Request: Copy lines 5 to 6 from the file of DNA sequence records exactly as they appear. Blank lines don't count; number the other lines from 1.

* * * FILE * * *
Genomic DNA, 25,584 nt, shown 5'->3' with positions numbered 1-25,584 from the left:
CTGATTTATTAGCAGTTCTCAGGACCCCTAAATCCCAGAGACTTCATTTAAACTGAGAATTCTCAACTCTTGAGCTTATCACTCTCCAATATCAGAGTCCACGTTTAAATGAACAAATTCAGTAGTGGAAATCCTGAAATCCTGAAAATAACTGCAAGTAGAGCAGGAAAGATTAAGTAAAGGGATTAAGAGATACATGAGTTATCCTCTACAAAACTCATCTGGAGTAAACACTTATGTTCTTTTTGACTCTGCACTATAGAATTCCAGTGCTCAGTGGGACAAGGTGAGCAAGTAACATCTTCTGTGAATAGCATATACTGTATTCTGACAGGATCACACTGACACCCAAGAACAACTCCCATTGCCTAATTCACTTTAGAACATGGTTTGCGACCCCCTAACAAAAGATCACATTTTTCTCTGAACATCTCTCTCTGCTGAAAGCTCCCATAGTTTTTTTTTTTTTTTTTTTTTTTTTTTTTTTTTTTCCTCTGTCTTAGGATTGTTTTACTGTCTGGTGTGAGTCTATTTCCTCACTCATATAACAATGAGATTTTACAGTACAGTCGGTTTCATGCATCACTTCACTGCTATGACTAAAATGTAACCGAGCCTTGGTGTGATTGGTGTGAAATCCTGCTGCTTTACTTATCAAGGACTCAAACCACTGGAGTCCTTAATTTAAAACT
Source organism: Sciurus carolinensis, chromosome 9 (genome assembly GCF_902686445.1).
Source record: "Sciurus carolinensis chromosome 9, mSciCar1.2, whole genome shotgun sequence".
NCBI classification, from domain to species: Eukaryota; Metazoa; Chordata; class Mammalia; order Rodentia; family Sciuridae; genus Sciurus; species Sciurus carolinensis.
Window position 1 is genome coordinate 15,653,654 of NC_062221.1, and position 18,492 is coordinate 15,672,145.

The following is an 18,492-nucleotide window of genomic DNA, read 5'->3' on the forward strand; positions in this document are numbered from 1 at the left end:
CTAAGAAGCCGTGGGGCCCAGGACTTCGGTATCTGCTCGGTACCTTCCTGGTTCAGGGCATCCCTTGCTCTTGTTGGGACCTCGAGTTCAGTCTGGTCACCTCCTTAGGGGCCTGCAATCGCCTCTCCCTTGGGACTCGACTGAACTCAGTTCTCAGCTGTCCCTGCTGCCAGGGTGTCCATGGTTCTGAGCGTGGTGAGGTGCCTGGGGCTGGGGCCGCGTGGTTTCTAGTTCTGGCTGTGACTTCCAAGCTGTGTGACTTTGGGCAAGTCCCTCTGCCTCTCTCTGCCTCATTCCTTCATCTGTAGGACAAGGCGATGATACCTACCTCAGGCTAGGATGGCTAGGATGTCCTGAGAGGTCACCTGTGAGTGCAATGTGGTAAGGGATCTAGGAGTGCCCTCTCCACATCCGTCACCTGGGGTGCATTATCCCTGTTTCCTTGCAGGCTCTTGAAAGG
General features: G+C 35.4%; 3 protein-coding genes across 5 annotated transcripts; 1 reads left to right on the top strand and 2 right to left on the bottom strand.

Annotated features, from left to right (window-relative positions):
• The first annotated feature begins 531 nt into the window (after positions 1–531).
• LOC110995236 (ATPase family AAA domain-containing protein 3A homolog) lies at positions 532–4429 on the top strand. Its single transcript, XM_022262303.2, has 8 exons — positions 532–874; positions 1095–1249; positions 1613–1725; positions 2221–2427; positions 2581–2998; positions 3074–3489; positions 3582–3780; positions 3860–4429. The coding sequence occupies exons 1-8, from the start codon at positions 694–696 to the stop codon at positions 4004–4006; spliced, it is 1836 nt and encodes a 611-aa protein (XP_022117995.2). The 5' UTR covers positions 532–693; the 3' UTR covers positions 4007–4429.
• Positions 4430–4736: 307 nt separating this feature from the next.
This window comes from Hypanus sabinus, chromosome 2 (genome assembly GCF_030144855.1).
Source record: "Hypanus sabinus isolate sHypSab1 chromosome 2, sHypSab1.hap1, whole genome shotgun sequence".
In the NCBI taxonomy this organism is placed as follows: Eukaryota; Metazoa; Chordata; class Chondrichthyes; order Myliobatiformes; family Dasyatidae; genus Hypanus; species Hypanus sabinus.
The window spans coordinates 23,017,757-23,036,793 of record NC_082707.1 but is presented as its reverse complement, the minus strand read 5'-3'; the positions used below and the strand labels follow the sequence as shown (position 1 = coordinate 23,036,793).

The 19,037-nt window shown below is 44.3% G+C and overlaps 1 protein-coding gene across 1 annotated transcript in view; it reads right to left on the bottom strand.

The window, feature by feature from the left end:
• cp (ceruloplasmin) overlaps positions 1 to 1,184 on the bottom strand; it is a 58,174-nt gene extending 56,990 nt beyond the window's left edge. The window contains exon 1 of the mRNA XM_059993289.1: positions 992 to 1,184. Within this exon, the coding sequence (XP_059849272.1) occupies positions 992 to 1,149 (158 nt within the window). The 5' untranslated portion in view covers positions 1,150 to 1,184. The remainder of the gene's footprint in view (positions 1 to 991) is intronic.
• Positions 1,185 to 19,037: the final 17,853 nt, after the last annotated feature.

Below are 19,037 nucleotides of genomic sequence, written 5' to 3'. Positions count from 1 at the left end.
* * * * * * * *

NCBI classification, from domain to species: Eukaryota; Metazoa; Chordata; class Mammalia; order Rodentia; family Sciuridae; genus Sciurus; species Sciurus carolinensis.
Window position 1 is genome coordinate 15,653,654 of NC_062221.1, and position 18,492 is coordinate 15,672,145.